Good and Evil Continued
Though a bit tedious, I thought it was important that I talk a little bit about what I meant in the previous article by good and evil. To begin we should define the terms themselves. For the purposes of this article good should be defined as that which is morally just, while evil is that which is morally unacceptable. However these definitions by themselves are not enough. Morality is a natoriously ambiguous term. Morality varies not just from culture to culture, but also individual to individual. The fact of the matter is that morality is, to some extent subjective. I’ll cite the classic example of the man who steals bread in order to feed his children. Now is this man morally unjust and therefore evil because he stole? Or were his reasons mortally acceptable, making him by extension good? Well the answer to that depends largely on who you are. So morality alone doesn’t really work. So let’s narrow down the field to only that which can be agreed upon by the majority of the human population as being just or unjust.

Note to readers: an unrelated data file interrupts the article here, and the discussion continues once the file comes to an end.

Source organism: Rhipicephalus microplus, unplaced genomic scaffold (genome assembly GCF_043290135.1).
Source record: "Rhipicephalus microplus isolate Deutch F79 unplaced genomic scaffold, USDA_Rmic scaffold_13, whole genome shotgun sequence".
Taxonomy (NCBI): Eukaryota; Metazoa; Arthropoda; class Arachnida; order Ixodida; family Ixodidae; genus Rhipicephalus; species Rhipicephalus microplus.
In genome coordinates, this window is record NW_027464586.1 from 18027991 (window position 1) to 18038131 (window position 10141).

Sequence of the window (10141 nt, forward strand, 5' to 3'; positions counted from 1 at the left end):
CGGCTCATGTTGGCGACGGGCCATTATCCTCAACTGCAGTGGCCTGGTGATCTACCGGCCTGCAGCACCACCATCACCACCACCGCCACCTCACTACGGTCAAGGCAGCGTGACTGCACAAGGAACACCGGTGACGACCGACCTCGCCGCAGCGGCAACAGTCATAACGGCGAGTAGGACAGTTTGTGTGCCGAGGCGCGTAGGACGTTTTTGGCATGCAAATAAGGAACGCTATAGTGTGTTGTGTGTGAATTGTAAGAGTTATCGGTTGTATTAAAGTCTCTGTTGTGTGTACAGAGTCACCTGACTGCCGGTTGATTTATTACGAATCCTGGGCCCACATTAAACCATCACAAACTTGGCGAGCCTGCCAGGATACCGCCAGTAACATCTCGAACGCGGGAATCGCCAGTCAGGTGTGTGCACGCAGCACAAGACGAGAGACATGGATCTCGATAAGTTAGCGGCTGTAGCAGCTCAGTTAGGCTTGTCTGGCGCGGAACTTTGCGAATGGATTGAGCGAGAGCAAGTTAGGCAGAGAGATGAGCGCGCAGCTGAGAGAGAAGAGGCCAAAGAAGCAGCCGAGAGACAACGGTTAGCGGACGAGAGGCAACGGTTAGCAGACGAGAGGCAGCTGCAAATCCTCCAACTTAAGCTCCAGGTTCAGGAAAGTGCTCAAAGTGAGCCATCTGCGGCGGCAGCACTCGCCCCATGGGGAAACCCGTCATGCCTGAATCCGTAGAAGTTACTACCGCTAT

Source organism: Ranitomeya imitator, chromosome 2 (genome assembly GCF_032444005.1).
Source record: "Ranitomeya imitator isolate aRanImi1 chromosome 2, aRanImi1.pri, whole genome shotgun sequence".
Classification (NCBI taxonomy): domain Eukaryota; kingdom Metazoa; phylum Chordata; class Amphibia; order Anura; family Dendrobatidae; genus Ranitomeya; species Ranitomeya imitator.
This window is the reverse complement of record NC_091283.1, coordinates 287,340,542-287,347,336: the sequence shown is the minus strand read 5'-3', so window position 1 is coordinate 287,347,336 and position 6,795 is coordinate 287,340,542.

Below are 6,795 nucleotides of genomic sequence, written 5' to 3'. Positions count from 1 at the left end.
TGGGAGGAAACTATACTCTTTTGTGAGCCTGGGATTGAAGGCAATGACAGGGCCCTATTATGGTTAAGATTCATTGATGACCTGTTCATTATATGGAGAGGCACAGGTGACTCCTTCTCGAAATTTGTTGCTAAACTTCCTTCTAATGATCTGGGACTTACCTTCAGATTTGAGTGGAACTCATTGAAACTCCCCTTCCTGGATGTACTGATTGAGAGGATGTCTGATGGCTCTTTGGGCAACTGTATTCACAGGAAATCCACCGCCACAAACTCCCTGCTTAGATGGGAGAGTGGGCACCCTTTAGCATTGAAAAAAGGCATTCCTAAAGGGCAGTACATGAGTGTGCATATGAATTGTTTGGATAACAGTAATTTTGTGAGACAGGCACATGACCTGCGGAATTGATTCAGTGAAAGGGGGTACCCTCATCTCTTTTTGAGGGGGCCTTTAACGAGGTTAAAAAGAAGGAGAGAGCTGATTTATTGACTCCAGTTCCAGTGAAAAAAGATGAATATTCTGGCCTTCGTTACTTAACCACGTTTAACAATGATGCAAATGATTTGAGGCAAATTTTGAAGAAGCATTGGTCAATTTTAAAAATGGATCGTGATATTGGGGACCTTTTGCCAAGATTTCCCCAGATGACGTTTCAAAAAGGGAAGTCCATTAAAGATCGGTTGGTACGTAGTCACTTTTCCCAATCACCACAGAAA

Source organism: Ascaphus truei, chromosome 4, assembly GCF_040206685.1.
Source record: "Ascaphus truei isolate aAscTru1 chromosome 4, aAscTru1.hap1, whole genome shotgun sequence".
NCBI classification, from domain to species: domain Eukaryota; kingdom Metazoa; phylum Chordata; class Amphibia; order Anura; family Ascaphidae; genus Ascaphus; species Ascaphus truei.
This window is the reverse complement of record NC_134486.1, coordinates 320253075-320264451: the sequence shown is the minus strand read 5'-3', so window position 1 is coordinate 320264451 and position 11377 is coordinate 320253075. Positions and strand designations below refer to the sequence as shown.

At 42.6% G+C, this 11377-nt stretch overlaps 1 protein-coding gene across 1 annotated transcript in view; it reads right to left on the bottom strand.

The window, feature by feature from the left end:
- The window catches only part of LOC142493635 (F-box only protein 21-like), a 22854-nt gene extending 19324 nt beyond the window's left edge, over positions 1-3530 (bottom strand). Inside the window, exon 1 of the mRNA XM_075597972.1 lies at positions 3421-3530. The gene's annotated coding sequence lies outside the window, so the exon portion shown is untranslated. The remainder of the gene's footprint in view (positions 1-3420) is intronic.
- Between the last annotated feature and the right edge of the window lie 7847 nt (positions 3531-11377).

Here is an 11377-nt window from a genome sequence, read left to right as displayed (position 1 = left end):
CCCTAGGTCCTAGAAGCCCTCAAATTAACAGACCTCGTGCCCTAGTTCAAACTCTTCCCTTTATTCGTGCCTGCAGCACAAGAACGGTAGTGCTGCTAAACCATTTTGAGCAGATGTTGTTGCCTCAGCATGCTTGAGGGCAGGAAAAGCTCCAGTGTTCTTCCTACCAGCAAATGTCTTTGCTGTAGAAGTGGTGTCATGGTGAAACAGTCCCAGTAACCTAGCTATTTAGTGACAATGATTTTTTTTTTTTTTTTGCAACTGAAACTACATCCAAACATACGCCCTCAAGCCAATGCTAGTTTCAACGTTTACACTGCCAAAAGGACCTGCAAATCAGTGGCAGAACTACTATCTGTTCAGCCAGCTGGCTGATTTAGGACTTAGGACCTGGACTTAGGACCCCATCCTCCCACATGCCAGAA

So, now that we’ve finally gotten the terms out of the way, what did I mean by them? Well that point deserves a little clarification. When I said that good and evil were not native parts of the Heathen faith I was talking about the absolute of good and evil. There is morst defiantly such a thing as good or evil actions and intentions both now, and in the time of our ancestors (though time has most defiantly changed what specifically was considered just and unjust). No, the argument that I was trying to make was one against the idea that anything that existst could be pure good or total evil. As a Heathen this idea that complete good or evil can exist at all, let alone exist as an individual (divine or otherwise) seems like a gross over simplification. This is especially true given how ambiguous these ideas are to begin with. Good and evil are not stagnant, they are in constant flux. They are evolving just as the world evolves around them. Just as the people who believe in them (because lets not forget these are human ideas) evolve. How then can the antithesis of either exist as anything other that pure concept? Whats more this idea is especially unrealistic when you try and shoehorn it into the Norse mythos.